Cora Crawley Shouldn’t Forgive Robert For ‘Downton’ Death

Mon, January 28, 2013 12:01pm EDT by 13 Comments

Cora Crawley is beyond right to blame her dolt of a husband, Robert, for the unnecessary death of Downton’s most beloved character.

Cora Crawley experienced an earth-shattering tragedy on last night, Jan. 27’s episode of Downton Abbey. Just at a time that should have been full of happiness — her daughter Sybil is expecting a baby and the family’s estate has been saved by Matthew Crawley’s inheritance — there is an unexpected death and Robert is to blame!

Cora’s beautiful “baby,” youngest daughter Sybil, who is just 24, dies minutes after childbirth due to a severe case of eclampsia. Now Cora is in agony experiencing what no parent ever should have to endure- the death of a child.

But what is particularly tearing apart Cora is that Sybil’s death could likely have been prevented.

Why Robert’s To Blame For Sybil’s Tragic Death

And the person most responsible for Sybil’s death was her own father and Cora’s husband — Robert Crawley, Lord Grantham.

Despite Cora’s pleas to her husband to take Sybil immediately to the hospital for a Cesarian section which could have possibly saved her life — Robert refuses.

Robert is so caught up in his upper crust snobbery that he refuses to listen to the advice from distressed, local Dr. Clarkson, who urgently warns the family that Sybil is suffering from dangerous toxemia during childbirth.

Dr. Clarkson has been pitted against some fancy doctor brought in from London by Robert — Sir Philip Tapsell.

Sir Philip may look good in tails for dinner but he barely pays attention to Sybil who is in agony as she suffers in a difficult labor upstairs while the Crawleys and Sir Philip dine below.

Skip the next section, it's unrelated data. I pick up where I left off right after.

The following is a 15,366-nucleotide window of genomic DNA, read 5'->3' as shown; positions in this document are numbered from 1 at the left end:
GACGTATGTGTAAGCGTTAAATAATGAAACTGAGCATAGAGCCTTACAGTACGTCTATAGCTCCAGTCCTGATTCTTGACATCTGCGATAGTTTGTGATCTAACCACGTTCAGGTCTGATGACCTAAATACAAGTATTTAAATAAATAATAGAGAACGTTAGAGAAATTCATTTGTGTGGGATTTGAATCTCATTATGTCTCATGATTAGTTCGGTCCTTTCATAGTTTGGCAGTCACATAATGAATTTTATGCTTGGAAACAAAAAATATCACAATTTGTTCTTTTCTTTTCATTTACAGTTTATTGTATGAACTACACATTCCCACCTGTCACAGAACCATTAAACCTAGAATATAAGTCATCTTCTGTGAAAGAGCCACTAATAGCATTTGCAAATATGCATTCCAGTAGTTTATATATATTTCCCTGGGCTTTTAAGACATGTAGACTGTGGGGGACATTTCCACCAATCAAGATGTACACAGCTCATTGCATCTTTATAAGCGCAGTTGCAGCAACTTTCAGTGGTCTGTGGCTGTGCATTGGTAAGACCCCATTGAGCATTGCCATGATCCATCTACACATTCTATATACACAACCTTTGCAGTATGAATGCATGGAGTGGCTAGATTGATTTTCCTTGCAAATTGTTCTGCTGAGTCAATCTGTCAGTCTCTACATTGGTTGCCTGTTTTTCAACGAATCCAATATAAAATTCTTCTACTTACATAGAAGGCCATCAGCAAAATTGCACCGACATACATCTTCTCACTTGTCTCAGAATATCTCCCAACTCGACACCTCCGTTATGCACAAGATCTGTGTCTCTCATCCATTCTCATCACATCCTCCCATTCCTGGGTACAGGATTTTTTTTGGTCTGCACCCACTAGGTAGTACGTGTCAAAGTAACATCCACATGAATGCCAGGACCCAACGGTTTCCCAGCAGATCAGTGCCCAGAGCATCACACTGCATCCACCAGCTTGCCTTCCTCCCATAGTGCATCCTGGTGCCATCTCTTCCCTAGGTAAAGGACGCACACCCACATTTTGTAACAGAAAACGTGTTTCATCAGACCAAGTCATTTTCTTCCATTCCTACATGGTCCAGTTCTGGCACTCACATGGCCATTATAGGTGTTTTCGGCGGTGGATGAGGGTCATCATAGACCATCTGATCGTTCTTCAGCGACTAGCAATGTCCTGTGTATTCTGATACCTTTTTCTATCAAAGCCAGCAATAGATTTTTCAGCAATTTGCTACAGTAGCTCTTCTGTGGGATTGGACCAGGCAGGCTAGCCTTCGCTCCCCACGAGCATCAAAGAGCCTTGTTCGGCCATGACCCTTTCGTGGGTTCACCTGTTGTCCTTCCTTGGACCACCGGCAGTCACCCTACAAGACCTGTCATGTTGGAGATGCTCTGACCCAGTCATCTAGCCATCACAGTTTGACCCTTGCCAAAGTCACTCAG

Why Doesn’t Anyone Listen To Dr. Clarkson?

Meanwhile Dr. Clarkson points out first to Cora — who is all ears — and then to the rest of the Crawleys, that Sybil has all the classic symptoms of a dangerous state of toxemia, which can lead to deathly eclampsia.

Poor Sybil complains of excruciating headaches, has mental lapses from reality, and hallucinates that she is still nursing at a hospital. Dr. Clarkson points out that her ankles are swollen and that her baby appears to be on the small side.

I’ve checked out the symptoms of toxemia, which is a pregnancy complication affecting 2-6 percent of first-time mothers according to the American Pregnancy Association.

And just like Dr. Clarkson said — Sybil had textbook symptoms of toxemia: headaches, fatigue, swelling in the feet and too much protein in her urine. All symptoms that Dr. Clarkson pointed out to fancy Sir Philip and to know-nothing Robert Crawley. The symptoms are caused by dangerously high blood pressure in the expectant mother.

Did Robert Crawley’s Pride Kill His Daughter?

But Robert, who naturally had so little medical knowledge that he didn’t even want the issue discussed in front of his mother, the Dowager, ignores Cora and Dr. Clarkson and refuses to allow Sybil to be moved to the hospital.

Robert doesn’t seem to understand that his daughter could die as the result of his refusal to listen to the country doctor.

Furthermore, he also leaves Sybil’s distraught husband Thomas, the former chauffeur, out of the decision, even though he is obviously Sybil’s next of kin.